Xbox Exec: Scorpio "Wipes Out" Generational Boundaries

"That term of an upgrade is gone."

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Now Playing: Scorpio Announcement from Xbox Conference at E3 2016

All of your Xbox One games and controllers will work on the new Scorpio system when it comes out in 2017. For previous hardware upgrade cycles, the games and controllers you bought were, in most cases, rendered useless on new hardware. It's this point that Xbox head of operations Dave McCarthy is particularly excited to talk about when we met for an interview at E3 this week.

"I think the really important thing for people to understand is the nut we've tried to crack here is ensuring we hit hardware innovation at the same time we ensure compatibility," he explained. "That term of an upgrade is gone. We are wiping out those generational boundaries. As a gamer, it's pretty cool. Because then I know the games I buy and play today and the controllers I use today are going to work on that machine of tomorrow. And that's the real major step-change."

As for why Microsoft is releasing Scorpio next year, McCarthy explained that 2017 is a "really natural" time to release a system that takes advantage of 4K TV sets, which are growing in popularity and dropping in price. Another Xbox executive, Phil Spencer, said earlier this week that Microsoft considered releasing Scorpio this year, but decided against it.

"We heard consistently from our development partners that if we wanted to deliver true 4K gaming, and high fidelity VR, you needed six teraflops of power," he said. "We know that's what's required to offer those experiences. And at the same time ensure it's a seamless experience for our customers today and they can choose when they want to upgrade that device."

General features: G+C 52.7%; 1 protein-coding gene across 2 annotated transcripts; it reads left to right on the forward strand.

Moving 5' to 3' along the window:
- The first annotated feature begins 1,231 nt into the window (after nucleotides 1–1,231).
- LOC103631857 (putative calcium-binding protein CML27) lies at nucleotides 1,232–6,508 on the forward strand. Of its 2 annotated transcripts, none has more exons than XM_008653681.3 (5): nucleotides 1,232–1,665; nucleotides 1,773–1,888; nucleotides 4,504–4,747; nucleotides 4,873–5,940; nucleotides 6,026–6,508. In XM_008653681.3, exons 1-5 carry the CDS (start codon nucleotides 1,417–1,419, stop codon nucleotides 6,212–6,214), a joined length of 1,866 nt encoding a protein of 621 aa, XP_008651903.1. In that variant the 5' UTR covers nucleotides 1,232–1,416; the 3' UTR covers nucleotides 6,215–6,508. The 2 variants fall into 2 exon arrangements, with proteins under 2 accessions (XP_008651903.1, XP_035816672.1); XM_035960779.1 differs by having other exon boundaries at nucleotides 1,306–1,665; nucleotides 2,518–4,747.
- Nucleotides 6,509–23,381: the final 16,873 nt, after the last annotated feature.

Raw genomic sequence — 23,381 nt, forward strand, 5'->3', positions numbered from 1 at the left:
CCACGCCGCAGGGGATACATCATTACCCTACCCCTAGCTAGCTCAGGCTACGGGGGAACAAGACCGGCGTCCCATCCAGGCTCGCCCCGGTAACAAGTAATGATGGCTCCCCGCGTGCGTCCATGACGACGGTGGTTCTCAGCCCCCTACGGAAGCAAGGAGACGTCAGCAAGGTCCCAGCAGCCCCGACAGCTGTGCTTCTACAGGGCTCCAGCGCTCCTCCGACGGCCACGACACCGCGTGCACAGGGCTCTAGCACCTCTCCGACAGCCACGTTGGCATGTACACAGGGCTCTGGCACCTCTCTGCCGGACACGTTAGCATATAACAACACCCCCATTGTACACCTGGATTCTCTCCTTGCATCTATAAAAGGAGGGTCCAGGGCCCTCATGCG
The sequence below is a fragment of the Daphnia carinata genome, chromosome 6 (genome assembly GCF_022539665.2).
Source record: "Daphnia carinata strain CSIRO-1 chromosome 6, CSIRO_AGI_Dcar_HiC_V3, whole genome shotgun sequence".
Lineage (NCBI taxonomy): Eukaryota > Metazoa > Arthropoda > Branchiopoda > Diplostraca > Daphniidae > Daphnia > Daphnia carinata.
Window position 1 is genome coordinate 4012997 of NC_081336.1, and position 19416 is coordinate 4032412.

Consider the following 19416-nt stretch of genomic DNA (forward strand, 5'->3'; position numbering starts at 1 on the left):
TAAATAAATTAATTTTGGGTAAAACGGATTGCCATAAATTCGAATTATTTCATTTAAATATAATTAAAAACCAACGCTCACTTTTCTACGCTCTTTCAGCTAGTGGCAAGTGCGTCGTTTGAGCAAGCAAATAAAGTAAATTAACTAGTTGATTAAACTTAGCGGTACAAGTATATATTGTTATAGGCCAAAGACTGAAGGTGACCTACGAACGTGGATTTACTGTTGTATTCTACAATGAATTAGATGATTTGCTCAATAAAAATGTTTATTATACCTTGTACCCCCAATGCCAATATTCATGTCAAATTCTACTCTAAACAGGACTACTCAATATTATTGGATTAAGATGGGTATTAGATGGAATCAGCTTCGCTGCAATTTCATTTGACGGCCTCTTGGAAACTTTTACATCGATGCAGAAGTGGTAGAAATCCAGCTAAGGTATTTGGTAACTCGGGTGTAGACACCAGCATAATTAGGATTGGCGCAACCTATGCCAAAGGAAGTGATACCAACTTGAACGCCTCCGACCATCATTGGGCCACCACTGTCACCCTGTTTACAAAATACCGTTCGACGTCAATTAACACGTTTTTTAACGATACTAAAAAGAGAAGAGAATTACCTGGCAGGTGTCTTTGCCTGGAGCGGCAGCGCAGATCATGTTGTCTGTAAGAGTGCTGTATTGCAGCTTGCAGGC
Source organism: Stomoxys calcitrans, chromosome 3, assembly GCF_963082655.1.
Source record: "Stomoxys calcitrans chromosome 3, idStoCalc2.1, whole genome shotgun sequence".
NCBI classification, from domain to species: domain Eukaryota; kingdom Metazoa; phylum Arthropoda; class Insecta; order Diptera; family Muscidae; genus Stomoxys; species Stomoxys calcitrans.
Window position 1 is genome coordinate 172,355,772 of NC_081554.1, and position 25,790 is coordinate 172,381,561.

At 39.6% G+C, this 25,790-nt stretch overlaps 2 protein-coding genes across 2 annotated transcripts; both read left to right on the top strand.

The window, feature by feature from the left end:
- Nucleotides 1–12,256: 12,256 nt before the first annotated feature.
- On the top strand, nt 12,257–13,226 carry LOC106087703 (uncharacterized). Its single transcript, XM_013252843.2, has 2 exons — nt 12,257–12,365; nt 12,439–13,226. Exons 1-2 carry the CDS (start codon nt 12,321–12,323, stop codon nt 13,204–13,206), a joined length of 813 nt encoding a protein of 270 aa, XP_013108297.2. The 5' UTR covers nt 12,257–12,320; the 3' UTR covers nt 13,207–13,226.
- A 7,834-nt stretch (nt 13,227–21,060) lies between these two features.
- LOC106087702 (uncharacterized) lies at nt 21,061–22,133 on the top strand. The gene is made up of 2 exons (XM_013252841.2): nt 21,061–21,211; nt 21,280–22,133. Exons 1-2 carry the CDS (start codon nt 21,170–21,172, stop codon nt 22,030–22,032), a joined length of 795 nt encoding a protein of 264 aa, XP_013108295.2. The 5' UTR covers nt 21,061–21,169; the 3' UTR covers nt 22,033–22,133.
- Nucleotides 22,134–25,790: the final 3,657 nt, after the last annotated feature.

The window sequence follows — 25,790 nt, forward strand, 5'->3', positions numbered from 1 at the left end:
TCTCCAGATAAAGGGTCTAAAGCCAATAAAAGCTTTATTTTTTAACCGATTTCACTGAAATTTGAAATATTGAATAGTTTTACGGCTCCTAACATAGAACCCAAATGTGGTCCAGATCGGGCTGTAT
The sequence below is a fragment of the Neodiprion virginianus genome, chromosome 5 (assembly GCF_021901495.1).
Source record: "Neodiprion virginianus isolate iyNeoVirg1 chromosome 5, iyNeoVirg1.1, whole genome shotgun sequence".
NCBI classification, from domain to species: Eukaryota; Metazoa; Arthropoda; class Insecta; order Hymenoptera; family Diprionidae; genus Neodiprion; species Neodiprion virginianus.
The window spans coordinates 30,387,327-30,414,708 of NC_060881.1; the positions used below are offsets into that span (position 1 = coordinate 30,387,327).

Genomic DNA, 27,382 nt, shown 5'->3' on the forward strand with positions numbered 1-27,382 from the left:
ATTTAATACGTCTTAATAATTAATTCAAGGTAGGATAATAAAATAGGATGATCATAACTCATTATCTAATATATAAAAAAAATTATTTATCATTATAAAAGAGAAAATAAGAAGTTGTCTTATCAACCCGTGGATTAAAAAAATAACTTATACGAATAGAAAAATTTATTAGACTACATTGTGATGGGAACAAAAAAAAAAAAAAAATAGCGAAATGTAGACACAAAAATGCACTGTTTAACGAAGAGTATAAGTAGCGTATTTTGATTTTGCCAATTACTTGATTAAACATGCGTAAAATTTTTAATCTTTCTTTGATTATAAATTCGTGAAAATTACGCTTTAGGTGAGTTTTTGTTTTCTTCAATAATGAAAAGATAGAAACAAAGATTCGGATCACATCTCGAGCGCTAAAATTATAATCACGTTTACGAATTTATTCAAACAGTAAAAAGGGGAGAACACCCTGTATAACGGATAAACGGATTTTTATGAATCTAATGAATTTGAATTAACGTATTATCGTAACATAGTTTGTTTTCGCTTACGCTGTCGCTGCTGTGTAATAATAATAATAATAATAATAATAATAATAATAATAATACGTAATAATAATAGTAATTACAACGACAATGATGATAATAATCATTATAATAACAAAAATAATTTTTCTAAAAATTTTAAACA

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We also quizzed McCarthy on how confident he was that Microsoft would launch the system next year. It sounds like a sure thing it won't be delayed.

"We wouldn't have talked about it [at E3] if we didn't feel good about it," he said with a laugh.

As part of Microsoft's Scorpio unveiling this week, the company aired a trailer featuring developers such as Bethesda's Todd Howard and EA's Patrick Soderlund praising Microsoft's effots, but we didn't see the device itself. McCarthy wasn't willing to give away any specifics on what the Scorpio will look like, but he did tell GameSpot that the slimmed-down Xbox One S may include some clues.

"With Xbox One S you see our commitment to beautiful hardware design," he said. "You see some of the themes here; 40 percent smaller, full compatibility [with existing games and peripherals] right out of the box; those principles will remain consistent when we move to Project Scorpio."

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